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The iron ore price has been about as volatile of late as most of us can remember.

The price powered relentlessly upwards this year on the back of surging demand from China and constrained supply from Brazil.

Then, after hitting a peak May 10 and 12, it fell sharply into bear territory, as Beijing sought to dampen inflationary raw material costs by issuing a string of warnings about speculation and excessive pricing.

Having achieved its objective in dampening prices, you would think Beijing would have left it at that.

But last week, China’s Ministry of Industry and Information Technology said it will seek to establish a mechanism to contain steel output based on carbon emissions, pollutant discharges and energy consumption, Bloomberg reported.

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Iron ore bounces back

Iron ore promptly bounced back, climbing more than 6% in Singapore. Meanwhile, steel futures in Shanghai recovering on fears of constrained steel supply.

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Iron ore prices’ relentless rise this year went into overdrive Monday, hitting a +10% limit up and prompting the Dalian Commodity Exchange to raise trading limits and margin requirements in an effort to calm speculation.

Separately, the Shanghai Futures Exchange said it would set fees for closing positions on its steel rebar and hot-rolled steel coil futures contracts at 0.01% of the total transaction value. Those transactions had previously been free.

bulk cargo iron ore

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Meanwhile, on the Singapore Exchange, the June contract for iron ore leaped 10.3% to a record $226.25 per ton.

Despite fears this would squeeze mill margins, sales prices moved in tandem. The South China Morning Post reported nearly 100 Chinese steelmakers adjusted their semi-finished steel prices sharply upwards yesterday to compensate.

The MetalMiner Best Practice Library offers a wealth of knowledge and tips to help buyers stay on top of metals markets and buying strategies.

Strong iron ore demand

Iron ore prices have been rising on the back of strong demand. Increases of this magnitude and at this speed could not occur in a weaker demand environment.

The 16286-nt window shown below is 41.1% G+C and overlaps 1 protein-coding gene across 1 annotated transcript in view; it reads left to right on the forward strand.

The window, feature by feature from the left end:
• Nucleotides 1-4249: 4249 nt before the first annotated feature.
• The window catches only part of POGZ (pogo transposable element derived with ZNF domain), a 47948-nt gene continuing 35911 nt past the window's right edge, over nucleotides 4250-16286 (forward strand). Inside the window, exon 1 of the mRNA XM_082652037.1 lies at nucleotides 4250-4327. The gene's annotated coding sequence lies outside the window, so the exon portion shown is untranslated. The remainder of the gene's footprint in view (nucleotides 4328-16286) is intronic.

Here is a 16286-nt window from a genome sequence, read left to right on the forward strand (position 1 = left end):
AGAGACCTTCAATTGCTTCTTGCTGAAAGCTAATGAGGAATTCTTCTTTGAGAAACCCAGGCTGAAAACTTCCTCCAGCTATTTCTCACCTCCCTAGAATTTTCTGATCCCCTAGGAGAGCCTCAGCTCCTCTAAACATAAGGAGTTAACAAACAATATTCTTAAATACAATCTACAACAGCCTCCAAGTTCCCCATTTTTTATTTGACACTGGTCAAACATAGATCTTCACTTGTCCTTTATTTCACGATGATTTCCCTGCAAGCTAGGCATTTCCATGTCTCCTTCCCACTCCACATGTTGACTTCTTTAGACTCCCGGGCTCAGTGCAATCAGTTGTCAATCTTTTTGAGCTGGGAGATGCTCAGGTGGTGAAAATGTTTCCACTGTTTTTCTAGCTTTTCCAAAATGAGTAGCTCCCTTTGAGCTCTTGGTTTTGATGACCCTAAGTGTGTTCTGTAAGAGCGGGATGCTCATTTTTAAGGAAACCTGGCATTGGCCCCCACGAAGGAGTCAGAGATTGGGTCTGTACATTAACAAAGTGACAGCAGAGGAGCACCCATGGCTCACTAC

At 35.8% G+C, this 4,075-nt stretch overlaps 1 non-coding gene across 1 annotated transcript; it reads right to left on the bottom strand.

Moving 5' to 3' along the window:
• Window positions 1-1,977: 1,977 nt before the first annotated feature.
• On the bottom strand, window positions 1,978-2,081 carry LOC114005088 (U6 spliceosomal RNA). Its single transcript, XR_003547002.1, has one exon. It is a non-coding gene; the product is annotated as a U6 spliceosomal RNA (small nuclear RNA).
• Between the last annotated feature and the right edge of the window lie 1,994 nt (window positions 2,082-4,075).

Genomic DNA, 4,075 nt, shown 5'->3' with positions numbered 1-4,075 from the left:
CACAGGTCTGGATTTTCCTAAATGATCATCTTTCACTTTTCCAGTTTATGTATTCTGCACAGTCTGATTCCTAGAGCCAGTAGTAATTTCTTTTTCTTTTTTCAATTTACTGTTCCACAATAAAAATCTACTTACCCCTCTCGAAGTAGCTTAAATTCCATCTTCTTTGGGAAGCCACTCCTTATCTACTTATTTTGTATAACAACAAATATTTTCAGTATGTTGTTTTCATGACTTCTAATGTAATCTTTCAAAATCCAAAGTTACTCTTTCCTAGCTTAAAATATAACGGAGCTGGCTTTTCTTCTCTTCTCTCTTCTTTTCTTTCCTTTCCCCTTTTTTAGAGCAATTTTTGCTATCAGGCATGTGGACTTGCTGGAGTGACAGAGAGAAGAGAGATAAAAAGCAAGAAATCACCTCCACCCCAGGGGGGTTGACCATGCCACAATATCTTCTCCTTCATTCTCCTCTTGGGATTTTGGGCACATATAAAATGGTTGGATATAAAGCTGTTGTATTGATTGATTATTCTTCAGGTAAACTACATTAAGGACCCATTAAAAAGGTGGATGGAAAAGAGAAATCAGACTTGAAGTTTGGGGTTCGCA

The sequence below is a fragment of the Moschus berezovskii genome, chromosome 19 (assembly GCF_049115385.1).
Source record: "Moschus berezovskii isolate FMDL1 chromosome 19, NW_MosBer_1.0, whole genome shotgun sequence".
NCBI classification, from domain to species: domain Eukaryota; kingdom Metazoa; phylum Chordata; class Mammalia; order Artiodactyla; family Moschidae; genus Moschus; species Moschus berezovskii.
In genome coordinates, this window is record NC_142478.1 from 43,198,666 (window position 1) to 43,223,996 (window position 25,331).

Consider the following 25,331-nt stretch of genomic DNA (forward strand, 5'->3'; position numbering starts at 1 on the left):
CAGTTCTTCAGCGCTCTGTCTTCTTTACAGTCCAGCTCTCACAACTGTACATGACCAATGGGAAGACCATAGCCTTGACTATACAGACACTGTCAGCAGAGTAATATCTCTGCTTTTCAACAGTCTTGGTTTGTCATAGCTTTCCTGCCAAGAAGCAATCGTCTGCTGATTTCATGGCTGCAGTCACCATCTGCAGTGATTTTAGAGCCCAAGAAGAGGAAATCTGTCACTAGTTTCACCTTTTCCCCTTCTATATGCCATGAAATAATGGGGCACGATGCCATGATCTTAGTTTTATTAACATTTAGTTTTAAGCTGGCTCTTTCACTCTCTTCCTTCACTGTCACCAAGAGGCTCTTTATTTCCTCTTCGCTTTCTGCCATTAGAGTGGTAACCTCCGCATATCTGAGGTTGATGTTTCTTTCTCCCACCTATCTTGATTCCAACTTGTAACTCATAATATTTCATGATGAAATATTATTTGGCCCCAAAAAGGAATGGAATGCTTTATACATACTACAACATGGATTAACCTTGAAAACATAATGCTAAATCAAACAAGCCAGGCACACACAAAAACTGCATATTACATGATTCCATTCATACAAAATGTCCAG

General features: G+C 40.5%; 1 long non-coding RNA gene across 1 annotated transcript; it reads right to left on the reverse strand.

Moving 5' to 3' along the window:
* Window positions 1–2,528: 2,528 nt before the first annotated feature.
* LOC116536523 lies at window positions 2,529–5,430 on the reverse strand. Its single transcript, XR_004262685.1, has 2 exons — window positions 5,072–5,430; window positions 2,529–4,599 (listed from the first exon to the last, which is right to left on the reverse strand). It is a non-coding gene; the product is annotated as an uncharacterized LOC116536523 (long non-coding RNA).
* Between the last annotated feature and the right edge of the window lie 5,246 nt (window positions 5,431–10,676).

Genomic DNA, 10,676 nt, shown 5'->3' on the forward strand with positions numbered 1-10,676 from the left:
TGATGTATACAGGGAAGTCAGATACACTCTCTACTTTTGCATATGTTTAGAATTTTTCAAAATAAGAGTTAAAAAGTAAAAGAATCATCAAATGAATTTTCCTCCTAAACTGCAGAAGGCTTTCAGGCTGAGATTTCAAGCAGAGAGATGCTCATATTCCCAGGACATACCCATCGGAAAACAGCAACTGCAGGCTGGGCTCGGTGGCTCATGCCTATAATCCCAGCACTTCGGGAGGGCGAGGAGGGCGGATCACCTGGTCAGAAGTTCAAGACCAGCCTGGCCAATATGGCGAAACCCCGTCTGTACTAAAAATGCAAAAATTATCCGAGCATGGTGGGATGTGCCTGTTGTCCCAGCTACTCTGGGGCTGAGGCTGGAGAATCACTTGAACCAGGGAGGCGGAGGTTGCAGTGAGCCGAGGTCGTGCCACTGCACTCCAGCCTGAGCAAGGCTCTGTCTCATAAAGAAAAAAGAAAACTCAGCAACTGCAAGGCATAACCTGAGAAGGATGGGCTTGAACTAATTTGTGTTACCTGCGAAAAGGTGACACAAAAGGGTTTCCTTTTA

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This morning in metals news: MetalMiner’s Stuart Burns weighed in on the outlook for iron ore prices and steel prices throughout the remainder of this year; the unemployment rate was unchanged in April; and the copper price has soared past the $10,000 per metric ton mark.

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Iron ore prices likely to remain elevated

bulk cargo iron ore

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Commenting on MarketWatch, MetalMiner’s Stuart Burns said steel prices are likely to lose some steam in the second half of the year. In turn, so will iron ore price.

However, the drop is not likely to be significant. In fact, he noted he expects prices to remain elevated for the balance of the year.

“Iron is experiencing a perfect storm at the moment, Beijing’s environmental constraints are having a two-pronged impact on prices,” he told Marketwatch.

Unemployment unchanged in April

US unemployment checked in at 6.1% in April, the Bureau of Labor Statistics (BLS) reported.

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This morning in metals news: MetalMiner released its May MMO report earlier this week; US crude oil imports from OPEC are down; and the International Energy Agency issued a report on clean energy and the expected surge in critical mineral demand.

The MetalMiner Best Practice Library offers a wealth of knowledge and tips to help buyers stay on top of metals markets and buying strategies.